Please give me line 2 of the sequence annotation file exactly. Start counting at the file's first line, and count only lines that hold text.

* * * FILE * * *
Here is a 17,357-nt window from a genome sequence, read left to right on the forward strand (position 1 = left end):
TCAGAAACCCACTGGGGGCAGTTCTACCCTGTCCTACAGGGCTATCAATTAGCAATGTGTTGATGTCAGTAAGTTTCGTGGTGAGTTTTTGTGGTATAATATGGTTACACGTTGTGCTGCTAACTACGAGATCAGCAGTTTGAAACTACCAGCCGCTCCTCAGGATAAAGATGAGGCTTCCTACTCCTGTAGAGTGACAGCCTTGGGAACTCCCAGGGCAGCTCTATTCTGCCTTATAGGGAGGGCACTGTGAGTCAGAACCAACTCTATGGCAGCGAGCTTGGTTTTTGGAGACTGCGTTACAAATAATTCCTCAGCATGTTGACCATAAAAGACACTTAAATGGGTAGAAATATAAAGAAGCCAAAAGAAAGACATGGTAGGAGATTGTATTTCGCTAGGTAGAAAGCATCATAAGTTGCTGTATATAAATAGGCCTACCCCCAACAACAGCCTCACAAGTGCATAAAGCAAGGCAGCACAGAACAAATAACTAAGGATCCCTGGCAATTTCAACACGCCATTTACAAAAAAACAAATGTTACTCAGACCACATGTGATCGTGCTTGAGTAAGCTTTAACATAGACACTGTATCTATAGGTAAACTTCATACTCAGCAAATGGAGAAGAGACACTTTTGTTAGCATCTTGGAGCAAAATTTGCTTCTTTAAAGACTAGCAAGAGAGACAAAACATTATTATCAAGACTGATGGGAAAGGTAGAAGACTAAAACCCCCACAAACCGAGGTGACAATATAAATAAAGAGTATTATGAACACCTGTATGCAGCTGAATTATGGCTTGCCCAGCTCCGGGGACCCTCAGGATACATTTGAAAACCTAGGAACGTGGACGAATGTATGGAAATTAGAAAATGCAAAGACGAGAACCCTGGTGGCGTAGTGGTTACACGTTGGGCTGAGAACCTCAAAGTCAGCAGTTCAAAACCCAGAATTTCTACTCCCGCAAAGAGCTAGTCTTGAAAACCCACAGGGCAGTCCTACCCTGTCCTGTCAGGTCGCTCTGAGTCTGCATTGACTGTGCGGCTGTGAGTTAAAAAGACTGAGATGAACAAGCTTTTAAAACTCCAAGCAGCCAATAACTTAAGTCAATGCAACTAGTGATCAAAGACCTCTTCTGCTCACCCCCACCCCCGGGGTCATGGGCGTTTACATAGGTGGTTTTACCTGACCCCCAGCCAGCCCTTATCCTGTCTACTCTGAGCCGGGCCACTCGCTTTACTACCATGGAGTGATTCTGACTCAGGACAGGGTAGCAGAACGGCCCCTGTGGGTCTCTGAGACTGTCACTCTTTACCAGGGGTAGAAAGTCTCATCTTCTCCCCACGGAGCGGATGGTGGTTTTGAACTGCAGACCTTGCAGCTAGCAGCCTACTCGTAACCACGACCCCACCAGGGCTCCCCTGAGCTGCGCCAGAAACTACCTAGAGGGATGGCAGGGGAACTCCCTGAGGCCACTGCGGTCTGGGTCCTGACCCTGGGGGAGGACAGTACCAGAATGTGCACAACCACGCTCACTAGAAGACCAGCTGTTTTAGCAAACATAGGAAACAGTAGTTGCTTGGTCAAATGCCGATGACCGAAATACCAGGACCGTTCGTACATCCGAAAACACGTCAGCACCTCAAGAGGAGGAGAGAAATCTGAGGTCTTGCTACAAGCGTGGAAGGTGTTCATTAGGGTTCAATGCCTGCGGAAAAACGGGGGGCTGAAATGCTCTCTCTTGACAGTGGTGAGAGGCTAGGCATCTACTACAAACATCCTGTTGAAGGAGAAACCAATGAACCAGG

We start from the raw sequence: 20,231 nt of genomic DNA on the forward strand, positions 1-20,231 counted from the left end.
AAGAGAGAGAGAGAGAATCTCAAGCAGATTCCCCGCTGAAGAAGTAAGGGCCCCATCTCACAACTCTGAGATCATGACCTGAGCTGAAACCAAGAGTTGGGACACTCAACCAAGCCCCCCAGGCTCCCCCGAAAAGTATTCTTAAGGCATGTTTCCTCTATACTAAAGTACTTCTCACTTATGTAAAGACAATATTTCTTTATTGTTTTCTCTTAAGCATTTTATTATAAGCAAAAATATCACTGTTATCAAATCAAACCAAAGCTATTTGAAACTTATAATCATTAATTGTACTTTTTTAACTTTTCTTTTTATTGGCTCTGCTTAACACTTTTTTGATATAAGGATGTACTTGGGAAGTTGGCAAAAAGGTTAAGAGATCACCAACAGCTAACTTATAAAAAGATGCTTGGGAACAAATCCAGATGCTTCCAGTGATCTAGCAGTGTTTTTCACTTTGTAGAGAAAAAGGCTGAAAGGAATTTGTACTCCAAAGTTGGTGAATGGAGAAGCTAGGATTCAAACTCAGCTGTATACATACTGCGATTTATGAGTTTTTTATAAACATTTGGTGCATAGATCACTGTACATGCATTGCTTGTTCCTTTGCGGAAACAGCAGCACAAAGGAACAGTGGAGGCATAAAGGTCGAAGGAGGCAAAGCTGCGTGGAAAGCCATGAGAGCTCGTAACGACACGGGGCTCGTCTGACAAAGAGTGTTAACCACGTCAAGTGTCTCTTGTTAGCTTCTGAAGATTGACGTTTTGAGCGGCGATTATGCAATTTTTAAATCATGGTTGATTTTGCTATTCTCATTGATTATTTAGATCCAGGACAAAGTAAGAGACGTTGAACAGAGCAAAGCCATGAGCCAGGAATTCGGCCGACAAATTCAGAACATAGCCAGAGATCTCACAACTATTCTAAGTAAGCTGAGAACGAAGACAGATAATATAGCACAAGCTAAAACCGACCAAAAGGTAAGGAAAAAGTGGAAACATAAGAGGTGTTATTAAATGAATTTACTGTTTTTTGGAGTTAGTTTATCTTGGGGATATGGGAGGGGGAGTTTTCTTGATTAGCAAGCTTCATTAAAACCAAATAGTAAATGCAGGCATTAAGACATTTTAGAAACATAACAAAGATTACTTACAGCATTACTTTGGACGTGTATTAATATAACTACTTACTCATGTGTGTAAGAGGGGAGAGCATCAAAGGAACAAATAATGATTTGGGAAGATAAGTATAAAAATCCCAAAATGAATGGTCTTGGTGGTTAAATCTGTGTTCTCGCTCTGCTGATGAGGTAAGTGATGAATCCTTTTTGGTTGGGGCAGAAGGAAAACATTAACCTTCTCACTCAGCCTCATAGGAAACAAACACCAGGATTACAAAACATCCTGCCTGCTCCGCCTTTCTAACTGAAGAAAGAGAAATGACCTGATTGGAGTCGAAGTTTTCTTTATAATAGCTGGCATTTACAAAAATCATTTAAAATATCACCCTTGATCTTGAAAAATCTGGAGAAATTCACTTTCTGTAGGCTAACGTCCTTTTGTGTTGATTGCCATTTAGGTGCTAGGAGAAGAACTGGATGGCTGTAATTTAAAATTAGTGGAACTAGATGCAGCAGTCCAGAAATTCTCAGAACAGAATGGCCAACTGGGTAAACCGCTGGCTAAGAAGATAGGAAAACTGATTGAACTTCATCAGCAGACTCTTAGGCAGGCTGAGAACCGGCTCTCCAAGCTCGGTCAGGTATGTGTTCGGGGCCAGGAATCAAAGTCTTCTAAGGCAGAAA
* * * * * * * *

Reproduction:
TCAGAAACCCACTGGGGGCAGTTCTACCCTGTCCTACAGGGCTATCAATTAGCAATGTGTTGATGTCAGTAAGTTTCGTGGTGAGTTTTTGTGGTATAATATGGTTACACGTTGTGCTGCTAACTACGAGATCAGCAGTTTGAAACTACCAGCCGCTCCTCAGGATAAAGATGAGGCTTCCTACTCCTGTAGAGTGACAGCCTTGGGAACTCCCAGGGCAGCTCTATTCTGCCTTATAGGGAGGGCACTGTGAGTCAGAACCAACTCTATGGCAGCGAGCTTGGTTTTTGGAGACTGCGTTACAAATAATTCCTCAGCATGTTGACCATAAAAGACACTTAAATGGGTAGAAATATAAAGAAGCCAAAAGAAAGACATGGTAGGAGATTGTATTTCGCTAGGTAGAAAGCATCATAAGTTGCTGTATATAAATAGGCCTACCCCCAACAACAGCCTCACAAGTGCATAAAGCAAGGCAGCACAGAACAAATAACTAAGGATCCCTGGCAATTTCAACACGCCATTTACAAAAAAACAAATGTTACTCAGACCACATGTGATCGTGCTTGAGTAAGCTTTAACATAGACACTGTATCTATAGGTAAACTTCATACTCAGCAAATGGAGAAGAGACACTTTTGTTAGCATCTTGGAGCAAAATTTGCTTCTTTAAAGACTAGCAAGAGAGACAAAACATTATTATCAAGACTGATGGGAAAGGTAGAAGACTAAAACCCCCACAAACCGAGGTGACAATATAAATAAAGAGTATTATGAACACCTGTATGCAGCTGAATTATGGCTTGCCCAGCTCCGGGGACCCTCAGGATACATTTGAAAACCTAGGAACGTGGACGAATGTATGGAAATTAGAAAATGCAAAGACGAGAACCCTGGTGGCGTAGTGGTTACACGTTGGGCTGAGAACCTCAAAGTCAGCAGTTCAAAACCCAGAATTTCTACTCCCGCAAAGAGCTAGTCTTGAAAACCCACAGGGCAGTCCTACCCTGTCCTGTCAGGTCGCTCTGAGTCTGCATTGACTGTGCGGCTGTGAGTTAAAAAGACTGAGATGAACAAGCTTTTAAAACTCCAAGCAGCCAATAACTTAAGTCAATGCAACTAGTGATCAAAGACCTCTTCTGCTCACCCCCACCCCCGGGGTCATGGGCGTTTACATAGGTGGTTTTACCTGACCCCCAGCCAGCCCTTATCCTGTCTACTCTGAGCCGGGCCACTCGCTTTACTACCATGGAGTGATTCTGACTCAGGACAGGGTAGCAGAACGGCCCCTGTGGGTCTCTGAGACTGTCACTCTTTACCAGGGGTAGAAAGTCTCATCTTCTCCCCACGGAGCGGATGGTGGTTTTGAACTGCAGACCTTGCAGCTAGCAGCCTACTCGTAACCACGACCCCACCAGGGCTCCCCTGAGCTGCGCCAGAAACTACCTAGAGGGATGGCAGGGGAACTCCCTGAGGCCACTGCGGTCTGGGTCCTGACCCTGGGGGAGGACAGTACCAGAATGTGCACAACCACGCTCACTAGAAGACCAGCTGTTTTAGCAAACATAGGAAACAGTAGTTGCTTGGTCAAATGCCGATGACCGAAATACCAGGACCGTTCGTACATCCGAAAACACGTCAGCACCTCAAGAGGAGGAGAGAAATCTGAGGTCTTGCTACAAGCGTGGAAGGTGTTCATTAGGGTTCAATGCCTGCGGAAAAACGGGGGGCTGAAATGCTCTCTCTTGACAGTGGTGAGAGGCTAGGCATCTACTACAAACATCCTGTTGAAGGAGAAACCAATGAACCAGG